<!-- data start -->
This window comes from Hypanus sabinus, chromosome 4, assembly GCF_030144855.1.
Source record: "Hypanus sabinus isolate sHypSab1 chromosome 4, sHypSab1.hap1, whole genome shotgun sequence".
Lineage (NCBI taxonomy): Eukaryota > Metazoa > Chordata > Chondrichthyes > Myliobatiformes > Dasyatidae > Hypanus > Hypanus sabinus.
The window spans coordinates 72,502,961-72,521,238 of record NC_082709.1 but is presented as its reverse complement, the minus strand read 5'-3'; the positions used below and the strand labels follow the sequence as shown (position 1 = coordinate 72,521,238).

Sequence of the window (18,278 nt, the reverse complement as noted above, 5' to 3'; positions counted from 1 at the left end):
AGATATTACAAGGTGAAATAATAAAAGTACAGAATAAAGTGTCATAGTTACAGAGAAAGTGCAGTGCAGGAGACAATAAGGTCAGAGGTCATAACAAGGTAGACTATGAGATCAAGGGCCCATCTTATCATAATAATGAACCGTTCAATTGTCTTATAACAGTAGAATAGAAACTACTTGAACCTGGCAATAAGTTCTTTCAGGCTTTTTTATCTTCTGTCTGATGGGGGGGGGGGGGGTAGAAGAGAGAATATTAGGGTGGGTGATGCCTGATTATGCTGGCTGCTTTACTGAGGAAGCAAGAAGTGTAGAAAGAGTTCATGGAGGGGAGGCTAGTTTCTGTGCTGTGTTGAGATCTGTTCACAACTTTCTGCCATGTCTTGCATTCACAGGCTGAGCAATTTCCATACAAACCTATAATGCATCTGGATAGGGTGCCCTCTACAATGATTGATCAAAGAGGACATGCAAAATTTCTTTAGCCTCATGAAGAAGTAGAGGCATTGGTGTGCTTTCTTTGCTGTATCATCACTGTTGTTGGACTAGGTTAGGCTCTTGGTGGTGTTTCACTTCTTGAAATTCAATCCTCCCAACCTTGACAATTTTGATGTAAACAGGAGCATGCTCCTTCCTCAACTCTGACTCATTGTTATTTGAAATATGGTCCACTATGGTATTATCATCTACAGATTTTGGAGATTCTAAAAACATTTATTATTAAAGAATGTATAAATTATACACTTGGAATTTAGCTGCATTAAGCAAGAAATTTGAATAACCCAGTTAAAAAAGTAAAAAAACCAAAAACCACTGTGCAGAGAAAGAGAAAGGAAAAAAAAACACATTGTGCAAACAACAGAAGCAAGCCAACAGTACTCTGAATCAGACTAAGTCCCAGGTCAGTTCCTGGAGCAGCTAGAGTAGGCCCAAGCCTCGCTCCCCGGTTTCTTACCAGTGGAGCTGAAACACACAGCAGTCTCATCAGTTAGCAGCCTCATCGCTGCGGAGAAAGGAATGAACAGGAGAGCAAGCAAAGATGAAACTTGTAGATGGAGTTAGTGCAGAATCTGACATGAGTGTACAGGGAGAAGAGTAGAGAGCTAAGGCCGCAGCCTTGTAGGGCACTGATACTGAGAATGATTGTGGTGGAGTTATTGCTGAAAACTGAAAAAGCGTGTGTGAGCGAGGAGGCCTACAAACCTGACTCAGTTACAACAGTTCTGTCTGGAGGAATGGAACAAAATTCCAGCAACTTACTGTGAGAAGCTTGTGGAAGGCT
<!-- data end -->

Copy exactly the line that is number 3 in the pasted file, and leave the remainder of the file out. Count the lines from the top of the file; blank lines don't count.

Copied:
Lineage (NCBI taxonomy): Eukaryota > Metazoa > Chordata > Chondrichthyes > Myliobatiformes > Dasyatidae > Hypanus > Hypanus sabinus.